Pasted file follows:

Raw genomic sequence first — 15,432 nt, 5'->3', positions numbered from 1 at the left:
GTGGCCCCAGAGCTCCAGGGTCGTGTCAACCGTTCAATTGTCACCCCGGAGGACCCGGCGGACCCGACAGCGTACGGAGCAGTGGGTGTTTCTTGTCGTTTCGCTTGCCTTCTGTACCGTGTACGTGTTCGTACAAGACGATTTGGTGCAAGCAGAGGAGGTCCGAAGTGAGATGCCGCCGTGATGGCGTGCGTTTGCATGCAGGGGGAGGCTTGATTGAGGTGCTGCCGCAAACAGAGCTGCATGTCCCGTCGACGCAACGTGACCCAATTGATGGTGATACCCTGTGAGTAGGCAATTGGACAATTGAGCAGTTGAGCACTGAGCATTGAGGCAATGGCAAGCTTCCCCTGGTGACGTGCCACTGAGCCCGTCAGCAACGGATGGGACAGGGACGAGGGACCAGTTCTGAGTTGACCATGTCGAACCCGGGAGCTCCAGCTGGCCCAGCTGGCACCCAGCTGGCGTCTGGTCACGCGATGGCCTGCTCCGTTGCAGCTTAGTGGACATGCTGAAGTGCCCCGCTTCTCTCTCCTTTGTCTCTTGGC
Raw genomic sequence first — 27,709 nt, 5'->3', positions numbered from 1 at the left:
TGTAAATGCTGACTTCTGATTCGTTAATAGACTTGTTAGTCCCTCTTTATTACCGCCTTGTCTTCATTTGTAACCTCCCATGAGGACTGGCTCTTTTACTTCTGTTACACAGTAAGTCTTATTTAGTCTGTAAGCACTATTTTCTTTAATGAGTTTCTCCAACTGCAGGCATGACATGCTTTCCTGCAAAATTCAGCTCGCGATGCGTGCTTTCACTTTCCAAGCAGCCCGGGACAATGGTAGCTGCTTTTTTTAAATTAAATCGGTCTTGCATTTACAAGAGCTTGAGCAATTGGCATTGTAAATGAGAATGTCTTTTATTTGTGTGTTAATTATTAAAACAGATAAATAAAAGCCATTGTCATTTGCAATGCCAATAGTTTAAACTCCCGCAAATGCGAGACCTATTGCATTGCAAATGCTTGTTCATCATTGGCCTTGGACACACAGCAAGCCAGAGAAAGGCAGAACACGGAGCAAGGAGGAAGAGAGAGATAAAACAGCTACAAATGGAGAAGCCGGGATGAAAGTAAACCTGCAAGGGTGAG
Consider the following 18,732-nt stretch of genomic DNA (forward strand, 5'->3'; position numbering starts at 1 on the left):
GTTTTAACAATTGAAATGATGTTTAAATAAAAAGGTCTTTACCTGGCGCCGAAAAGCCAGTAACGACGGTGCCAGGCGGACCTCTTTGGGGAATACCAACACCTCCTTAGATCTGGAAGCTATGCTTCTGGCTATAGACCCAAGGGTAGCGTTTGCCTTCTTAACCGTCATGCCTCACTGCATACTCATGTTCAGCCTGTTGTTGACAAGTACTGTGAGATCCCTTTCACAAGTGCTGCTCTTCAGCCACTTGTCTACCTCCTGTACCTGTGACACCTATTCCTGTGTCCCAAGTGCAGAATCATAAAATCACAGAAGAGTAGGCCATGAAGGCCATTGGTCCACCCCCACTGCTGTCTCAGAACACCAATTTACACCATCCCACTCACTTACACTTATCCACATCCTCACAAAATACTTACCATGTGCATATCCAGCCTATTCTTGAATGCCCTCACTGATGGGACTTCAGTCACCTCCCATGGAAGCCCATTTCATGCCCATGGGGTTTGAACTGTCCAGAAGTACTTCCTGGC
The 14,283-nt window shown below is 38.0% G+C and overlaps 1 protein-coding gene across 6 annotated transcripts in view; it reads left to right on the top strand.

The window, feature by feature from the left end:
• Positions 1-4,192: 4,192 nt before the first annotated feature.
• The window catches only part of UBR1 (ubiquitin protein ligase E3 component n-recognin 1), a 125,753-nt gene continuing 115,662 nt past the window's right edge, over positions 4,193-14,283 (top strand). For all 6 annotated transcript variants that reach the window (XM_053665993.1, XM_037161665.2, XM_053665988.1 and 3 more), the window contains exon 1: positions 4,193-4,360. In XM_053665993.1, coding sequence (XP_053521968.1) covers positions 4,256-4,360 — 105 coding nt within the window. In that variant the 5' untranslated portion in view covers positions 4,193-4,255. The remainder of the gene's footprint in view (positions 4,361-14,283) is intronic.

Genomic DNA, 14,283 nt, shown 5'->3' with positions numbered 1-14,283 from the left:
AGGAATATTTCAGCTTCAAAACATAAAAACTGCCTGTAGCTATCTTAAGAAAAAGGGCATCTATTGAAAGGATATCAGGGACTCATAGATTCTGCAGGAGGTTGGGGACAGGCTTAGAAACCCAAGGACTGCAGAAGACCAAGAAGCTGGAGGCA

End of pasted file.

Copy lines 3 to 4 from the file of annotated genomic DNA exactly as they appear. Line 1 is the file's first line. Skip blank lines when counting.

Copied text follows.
Raw genomic sequence first — 27,709 nt, 5'->3', positions numbered from 1 at the left:
TGTAAATGCTGACTTCTGATTCGTTAATAGACTTGTTAGTCCCTCTTTATTACCGCCTTGTCTTCATTTGTAACCTCCCATGAGGACTGGCTCTTTTACTTCTGTTACACAGTAAGTCTTATTTAGTCTGTAAGCACTATTTTCTTTAATGAGTTTCTCCAACTGCAGGCATGACATGCTTTCCTGCAAAATTCAGCTCGCGATGCGTGCTTTCACTTTCCAAGCAGCCCGGGACAATGGTAGCTGCTTTTTTTAAATTAAATCGGTCTTGCATTTACAAGAGCTTGAGCAATTGGCATTGTAAATGAGAATGTCTTTTATTTGTGTGTTAATTATTAAAACAGATAAATAAAAGCCATTGTCATTTGCAATGCCAATAGTTTAAACTCCCGCAAATGCGAGACCTATTGCATTGCAAATGCTTGTTCATCATTGGCCTTGGACACACAGCAAGCCAGAGAAAGGCAGAACACGGAGCAAGGAGGAAGAGAGAGATAAAACAGCTACAAATGGAGAAGCCGGGATGAAAGTAAACCTGCAAGGGTGAG